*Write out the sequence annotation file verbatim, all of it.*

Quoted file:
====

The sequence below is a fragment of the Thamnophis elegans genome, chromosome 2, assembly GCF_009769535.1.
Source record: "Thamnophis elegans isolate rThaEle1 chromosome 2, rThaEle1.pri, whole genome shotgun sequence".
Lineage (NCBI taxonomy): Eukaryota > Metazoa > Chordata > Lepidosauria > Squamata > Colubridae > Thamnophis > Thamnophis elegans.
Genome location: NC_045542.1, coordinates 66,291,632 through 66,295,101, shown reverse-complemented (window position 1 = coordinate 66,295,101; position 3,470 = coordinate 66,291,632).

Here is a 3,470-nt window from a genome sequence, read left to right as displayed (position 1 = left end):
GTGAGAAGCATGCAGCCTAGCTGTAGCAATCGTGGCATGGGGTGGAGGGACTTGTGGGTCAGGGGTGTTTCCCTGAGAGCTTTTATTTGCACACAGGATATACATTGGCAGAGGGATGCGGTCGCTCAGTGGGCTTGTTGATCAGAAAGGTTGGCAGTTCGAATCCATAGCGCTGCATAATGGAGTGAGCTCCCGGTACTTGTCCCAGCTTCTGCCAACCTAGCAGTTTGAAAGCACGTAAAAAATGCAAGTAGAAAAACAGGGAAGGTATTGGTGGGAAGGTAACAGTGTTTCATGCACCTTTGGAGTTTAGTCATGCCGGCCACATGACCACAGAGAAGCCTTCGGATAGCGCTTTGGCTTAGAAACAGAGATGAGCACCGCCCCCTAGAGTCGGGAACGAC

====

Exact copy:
The sequence below is a fragment of the Thamnophis elegans genome, chromosome 2, assembly GCF_009769535.1.
Source record: "Thamnophis elegans isolate rThaEle1 chromosome 2, rThaEle1.pri, whole genome shotgun sequence".
Lineage (NCBI taxonomy): Eukaryota > Metazoa > Chordata > Lepidosauria > Squamata > Colubridae > Thamnophis > Thamnophis elegans.
Genome location: NC_045542.1, coordinates 66,291,632 through 66,295,101, shown reverse-complemented (window position 1 = coordinate 66,295,101; position 3,470 = coordinate 66,291,632).

Here is a 3,470-nt window from a genome sequence, read left to right as displayed (position 1 = left end):
GTGAGAAGCATGCAGCCTAGCTGTAGCAATCGTGGCATGGGGTGGAGGGACTTGTGGGTCAGGGGTGTTTCCCTGAGAGCTTTTATTTGCACACAGGATATACATTGGCAGAGGGATGCGGTCGCTCAGTGGGCTTGTTGATCAGAAAGGTTGGCAGTTCGAATCCATAGCGCTGCATAATGGAGTGAGCTCCCGGTACTTGTCCCAGCTTCTGCCAACCTAGCAGTTTGAAAGCACGTAAAAAATGCAAGTAGAAAAACAGGGAAGGTATTGGTGGGAAGGTAACAGTGTTTCATGCACCTTTGGAGTTTAGTCATGCCGGCCACATGACCACAGAGAAGCCTTCGGATAGCGCTTTGGCTTAGAAACAGAGATGAGCACCGCCCCCTAGAGTCGGGAACGAC